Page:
• Legal access. Whether the property is developed or undeveloped, it is a good idea to check with the local road department to determine whether access is feasible. If a new driveway is necessary, you might want to find out how much it will cost before you buy the land.
  • Utilities. You probably want water, electricity, and so forth in your home! If you find that utilities are unavailable, don't assume right away that the land is not worth buying. In fact, the price of the land will hopefully be less as a result. If utilities are not available, though, you will want to confirm what utilities you will need, that you can, in fact, install those utilities, and that doing so is not cost prohibitive.
  • Foundation type. What foundation type is required will depend on the conditions of the building site, design of the manufactured home, and snow loads the home is designed to withstand.
  • Waste disposal. If you are buying in town, make sure there is a sewer connection on site (or that you can make a connection). If buying in a rural area, where there is no sewer, make sure there is a septic system or that you can install one. Septic systems take space because of the drain field that is required.
  • Transportation permit. Manufactured homes might need an oversize-load permit from the Oregon Department of Transportation ("ODOT"). The installer might take care of any necessary transportation permit for you, but you should confirm. If you have questions about this issue, contact ODOT's Motor Carrier Transportation Division - Over Dimensional Permits Unit.

You'll Need a Building Permit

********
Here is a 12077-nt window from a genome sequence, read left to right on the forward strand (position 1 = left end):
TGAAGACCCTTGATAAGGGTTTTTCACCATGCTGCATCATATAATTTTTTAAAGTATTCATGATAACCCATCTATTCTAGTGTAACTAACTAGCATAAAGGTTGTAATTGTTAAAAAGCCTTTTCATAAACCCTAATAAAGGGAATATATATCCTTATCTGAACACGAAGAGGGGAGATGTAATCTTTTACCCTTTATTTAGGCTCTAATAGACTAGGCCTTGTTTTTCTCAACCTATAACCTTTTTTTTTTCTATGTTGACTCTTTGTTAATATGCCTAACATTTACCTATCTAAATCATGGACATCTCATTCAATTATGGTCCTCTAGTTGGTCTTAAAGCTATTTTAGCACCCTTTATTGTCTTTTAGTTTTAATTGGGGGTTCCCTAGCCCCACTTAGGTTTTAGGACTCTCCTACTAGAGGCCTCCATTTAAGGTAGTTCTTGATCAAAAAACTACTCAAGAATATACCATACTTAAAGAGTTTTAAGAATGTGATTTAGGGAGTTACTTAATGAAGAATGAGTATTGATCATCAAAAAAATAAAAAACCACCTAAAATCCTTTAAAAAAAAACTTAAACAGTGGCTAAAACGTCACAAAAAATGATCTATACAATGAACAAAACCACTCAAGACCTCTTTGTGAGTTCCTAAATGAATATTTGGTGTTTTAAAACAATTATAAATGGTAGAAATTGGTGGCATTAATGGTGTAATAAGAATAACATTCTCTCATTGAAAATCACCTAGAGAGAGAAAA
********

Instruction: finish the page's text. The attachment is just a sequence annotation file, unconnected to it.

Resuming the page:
You cannot install a manufactured dwelling in Oregon without first obtaining from your local municipality all necessary permits. At a minimum, you will need a building permit, but might also need electrical, plumbing, or mechanical permits.

Talk to your local building department to determine what permits you will need before beginning to install your manufactured home. If you fail to do so, you might have to pay double fees or worse, have to remove your home if you discover it cannot lawfully be on your land.

A Licensed Installer Must Do the Installation

Installation of manufactured dwellings in Oregon must be done in accordance with the Oregon Manufactured Dwelling Installation Specialty Code. A licensed installer should be familiar with its numerous technical requirements. Installers must be licensed to install manufactured homes through the Oregon Construction Contractors Board.

If you're buying new manufactured home, installation might be included in its purchase price, but confirm this with the seller. On the other hand, the cost of transporting and installing a used manufactured home is not usually included in the purchase price. If you have to hire an installer, make sure it has the necessary license and is familiar with Oregon code.

Dispute Resolution for Installation Problems

The DCB mediates problems that occur in connection with the installation of manufactured homes. Mediation affords parties an opportunity to resolve disputes without going to court. If a dispute arises regarding the installation of your manufactured home, contact the DCB Building Code Division to learn more about this program.

A licensed installer should be able to address many of the concerns that arise during the installation. However, if you have legal questions about the installation of your manufactured home, including matters relating to the zoning and building permit requirements, a land use attorney can help answer those.